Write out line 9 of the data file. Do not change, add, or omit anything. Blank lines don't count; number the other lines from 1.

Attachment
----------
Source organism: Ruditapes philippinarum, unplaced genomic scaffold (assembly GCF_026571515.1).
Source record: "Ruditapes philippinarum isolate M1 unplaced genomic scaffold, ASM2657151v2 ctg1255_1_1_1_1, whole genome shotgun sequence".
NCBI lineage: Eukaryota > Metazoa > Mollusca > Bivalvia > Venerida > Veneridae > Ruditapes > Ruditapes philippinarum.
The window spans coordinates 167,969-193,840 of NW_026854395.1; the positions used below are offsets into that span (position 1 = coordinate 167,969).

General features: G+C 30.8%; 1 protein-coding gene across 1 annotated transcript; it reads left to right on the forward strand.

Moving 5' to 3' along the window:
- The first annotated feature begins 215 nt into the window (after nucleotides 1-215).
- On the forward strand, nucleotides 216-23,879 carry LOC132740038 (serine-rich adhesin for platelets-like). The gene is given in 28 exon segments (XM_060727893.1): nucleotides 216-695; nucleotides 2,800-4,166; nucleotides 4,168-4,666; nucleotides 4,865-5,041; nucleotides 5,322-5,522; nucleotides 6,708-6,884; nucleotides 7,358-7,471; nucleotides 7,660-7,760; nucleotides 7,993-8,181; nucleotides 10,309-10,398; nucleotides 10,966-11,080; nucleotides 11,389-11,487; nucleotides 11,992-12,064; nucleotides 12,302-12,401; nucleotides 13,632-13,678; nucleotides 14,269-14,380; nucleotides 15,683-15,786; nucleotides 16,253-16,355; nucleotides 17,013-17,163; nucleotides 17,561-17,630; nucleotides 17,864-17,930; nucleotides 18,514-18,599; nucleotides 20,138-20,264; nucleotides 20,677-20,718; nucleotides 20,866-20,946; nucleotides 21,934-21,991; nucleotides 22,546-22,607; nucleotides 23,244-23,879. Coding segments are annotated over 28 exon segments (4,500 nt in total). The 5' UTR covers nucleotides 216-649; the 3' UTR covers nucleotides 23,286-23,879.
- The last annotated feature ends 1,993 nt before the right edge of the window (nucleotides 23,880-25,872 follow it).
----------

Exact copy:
- The last annotated feature ends 1,993 nt before the right edge of the window (nucleotides 23,880-25,872 follow it).